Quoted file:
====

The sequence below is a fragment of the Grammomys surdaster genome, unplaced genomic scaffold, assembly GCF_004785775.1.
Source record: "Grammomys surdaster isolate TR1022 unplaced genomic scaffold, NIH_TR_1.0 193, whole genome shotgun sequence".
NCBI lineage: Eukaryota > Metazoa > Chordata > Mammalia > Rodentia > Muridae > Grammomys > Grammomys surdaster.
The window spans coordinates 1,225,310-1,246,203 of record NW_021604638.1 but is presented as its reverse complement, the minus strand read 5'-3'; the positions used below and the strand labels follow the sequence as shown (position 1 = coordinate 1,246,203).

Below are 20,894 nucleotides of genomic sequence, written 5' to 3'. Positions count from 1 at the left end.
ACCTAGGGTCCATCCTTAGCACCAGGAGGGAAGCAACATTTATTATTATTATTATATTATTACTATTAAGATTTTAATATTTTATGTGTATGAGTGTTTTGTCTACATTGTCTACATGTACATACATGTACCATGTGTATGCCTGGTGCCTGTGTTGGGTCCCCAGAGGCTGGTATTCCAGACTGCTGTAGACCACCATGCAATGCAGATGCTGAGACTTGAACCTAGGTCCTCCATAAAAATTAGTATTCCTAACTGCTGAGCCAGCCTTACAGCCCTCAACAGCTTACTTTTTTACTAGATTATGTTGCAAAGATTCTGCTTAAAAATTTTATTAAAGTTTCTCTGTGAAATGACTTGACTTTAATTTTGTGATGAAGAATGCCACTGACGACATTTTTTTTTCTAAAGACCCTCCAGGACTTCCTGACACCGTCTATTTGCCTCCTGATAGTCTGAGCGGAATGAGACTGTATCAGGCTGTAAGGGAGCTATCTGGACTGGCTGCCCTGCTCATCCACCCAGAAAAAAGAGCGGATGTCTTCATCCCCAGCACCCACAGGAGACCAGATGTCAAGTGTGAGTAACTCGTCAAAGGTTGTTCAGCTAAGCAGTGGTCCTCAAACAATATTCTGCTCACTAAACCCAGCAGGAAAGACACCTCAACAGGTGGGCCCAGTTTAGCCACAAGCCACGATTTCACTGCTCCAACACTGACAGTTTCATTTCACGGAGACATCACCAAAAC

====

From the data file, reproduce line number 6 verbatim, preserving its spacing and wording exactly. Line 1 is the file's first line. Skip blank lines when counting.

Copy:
ACCTAGGGTCCATCCTTAGCACCAGGAGGGAAGCAACATTTATTATTATTATTATATTATTACTATTAAGATTTTAATATTTTATGTGTATGAGTGTTTTGTCTACATTGTCTACATGTACATACATGTACCATGTGTATGCCTGGTGCCTGTGTTGGGTCCCCAGAGGCTGGTATTCCAGACTGCTGTAGACCACCATGCAATGCAGATGCTGAGACTTGAACCTAGGTCCTCCATAAAAATTAGTATTCCTAACTGCTGAGCCAGCCTTACAGCCCTCAACAGCTTACTTTTTTACTAGATTATGTTGCAAAGATTCTGCTTAAAAATTTTATTAAAGTTTCTCTGTGAAATGACTTGACTTTAATTTTGTGATGAAGAATGCCACTGACGACATTTTTTTTTCTAAAGACCCTCCAGGACTTCCTGACACCGTCTATTTGCCTCCTGATAGTCTGAGCGGAATGAGACTGTATCAGGCTGTAAGGGAGCTATCTGGACTGGCTGCCCTGCTCATCCACCCAGAAAAAAGAGCGGATGTCTTCATCCCCAGCACCCACAGGAGACCAGATGTCAAGTGTGAGTAACTCGTCAAAGGTTGTTCAGCTAAGCAGTGGTCCTCAAACAATATTCTGCTCACTAAACCCAGCAGGAAAGACACCTCAACAGGTGGGCCCAGTTTAGCCACAAGCCACGATTTCACTGCTCCAACACTGACAGTTTCATTTCACGGAGACATCACCAAAAC